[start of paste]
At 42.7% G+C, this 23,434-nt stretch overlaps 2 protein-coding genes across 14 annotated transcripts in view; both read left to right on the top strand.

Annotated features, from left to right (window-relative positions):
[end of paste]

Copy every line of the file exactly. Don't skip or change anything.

At 42.7% G+C, this 23,434-nt stretch overlaps 2 protein-coding genes across 14 annotated transcripts in view; both read left to right on the top strand.

Annotated features, from left to right (window-relative positions):